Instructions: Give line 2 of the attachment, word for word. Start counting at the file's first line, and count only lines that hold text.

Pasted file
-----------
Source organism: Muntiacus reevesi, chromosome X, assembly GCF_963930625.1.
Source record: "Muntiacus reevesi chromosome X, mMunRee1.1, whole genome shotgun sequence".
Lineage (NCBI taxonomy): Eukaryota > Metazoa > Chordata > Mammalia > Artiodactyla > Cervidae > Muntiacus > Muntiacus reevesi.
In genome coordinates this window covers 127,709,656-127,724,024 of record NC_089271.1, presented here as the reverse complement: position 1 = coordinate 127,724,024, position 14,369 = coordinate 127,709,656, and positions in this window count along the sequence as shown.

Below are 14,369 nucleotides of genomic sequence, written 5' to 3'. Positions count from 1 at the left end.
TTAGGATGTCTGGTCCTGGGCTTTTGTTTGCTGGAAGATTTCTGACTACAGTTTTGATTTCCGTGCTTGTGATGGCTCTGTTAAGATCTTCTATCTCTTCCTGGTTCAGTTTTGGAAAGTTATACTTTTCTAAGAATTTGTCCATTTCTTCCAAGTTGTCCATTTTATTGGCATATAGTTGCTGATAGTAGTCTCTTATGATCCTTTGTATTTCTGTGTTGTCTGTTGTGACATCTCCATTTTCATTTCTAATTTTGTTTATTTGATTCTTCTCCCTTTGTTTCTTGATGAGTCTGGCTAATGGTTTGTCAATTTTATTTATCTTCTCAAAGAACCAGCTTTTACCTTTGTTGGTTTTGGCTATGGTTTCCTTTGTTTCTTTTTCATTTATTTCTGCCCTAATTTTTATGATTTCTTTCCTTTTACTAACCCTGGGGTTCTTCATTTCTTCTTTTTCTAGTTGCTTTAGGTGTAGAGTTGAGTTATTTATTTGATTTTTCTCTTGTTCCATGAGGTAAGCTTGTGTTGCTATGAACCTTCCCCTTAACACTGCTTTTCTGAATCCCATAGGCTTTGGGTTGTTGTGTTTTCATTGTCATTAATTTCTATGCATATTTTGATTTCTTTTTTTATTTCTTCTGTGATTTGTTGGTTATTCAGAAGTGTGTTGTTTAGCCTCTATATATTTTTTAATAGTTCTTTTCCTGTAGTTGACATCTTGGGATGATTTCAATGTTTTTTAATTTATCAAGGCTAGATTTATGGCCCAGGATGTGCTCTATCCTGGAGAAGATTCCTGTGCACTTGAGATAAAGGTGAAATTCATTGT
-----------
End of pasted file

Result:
Source record: "Muntiacus reevesi chromosome X, mMunRee1.1, whole genome shotgun sequence".